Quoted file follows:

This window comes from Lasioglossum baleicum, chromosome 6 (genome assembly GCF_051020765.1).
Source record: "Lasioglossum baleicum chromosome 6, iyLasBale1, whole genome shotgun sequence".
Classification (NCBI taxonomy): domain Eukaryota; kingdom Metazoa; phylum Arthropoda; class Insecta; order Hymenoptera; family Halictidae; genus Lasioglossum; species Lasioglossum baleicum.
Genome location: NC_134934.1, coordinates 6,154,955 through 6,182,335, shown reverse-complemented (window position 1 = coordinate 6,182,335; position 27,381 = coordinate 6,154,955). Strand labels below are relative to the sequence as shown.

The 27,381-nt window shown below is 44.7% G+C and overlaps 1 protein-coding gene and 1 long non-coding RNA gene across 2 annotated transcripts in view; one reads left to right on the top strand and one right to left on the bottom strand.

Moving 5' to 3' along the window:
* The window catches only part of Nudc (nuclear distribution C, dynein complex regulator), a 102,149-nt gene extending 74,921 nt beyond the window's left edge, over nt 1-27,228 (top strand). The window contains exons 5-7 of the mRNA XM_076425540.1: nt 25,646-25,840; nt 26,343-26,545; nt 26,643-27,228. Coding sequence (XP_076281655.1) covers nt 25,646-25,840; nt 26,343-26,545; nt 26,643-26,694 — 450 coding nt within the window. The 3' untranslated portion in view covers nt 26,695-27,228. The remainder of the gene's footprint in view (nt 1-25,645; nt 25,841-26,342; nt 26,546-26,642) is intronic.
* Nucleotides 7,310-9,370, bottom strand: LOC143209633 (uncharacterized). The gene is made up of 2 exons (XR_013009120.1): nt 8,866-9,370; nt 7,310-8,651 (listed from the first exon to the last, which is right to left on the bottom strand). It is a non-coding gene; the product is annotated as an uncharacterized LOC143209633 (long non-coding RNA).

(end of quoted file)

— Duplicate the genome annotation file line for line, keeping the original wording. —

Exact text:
This window comes from Lasioglossum baleicum, chromosome 6 (genome assembly GCF_051020765.1).
Source record: "Lasioglossum baleicum chromosome 6, iyLasBale1, whole genome shotgun sequence".
Classification (NCBI taxonomy): domain Eukaryota; kingdom Metazoa; phylum Arthropoda; class Insecta; order Hymenoptera; family Halictidae; genus Lasioglossum; species Lasioglossum baleicum.
Genome location: NC_134934.1, coordinates 6,154,955 through 6,182,335, shown reverse-complemented (window position 1 = coordinate 6,182,335; position 27,381 = coordinate 6,154,955). Strand labels below are relative to the sequence as shown.

The 27,381-nt window shown below is 44.7% G+C and overlaps 1 protein-coding gene and 1 long non-coding RNA gene across 2 annotated transcripts in view; one reads left to right on the top strand and one right to left on the bottom strand.

Moving 5' to 3' along the window:
* The window catches only part of Nudc (nuclear distribution C, dynein complex regulator), a 102,149-nt gene extending 74,921 nt beyond the window's left edge, over nt 1-27,228 (top strand). The window contains exons 5-7 of the mRNA XM_076425540.1: nt 25,646-25,840; nt 26,343-26,545; nt 26,643-27,228. Coding sequence (XP_076281655.1) covers nt 25,646-25,840; nt 26,343-26,545; nt 26,643-26,694 — 450 coding nt within the window. The 3' untranslated portion in view covers nt 26,695-27,228. The remainder of the gene's footprint in view (nt 1-25,645; nt 25,841-26,342; nt 26,546-26,642) is intronic.
* Nucleotides 7,310-9,370, bottom strand: LOC143209633 (uncharacterized). The gene is made up of 2 exons (XR_013009120.1): nt 8,866-9,370; nt 7,310-8,651 (listed from the first exon to the last, which is right to left on the bottom strand). It is a non-coding gene; the product is annotated as an uncharacterized LOC143209633 (long non-coding RNA).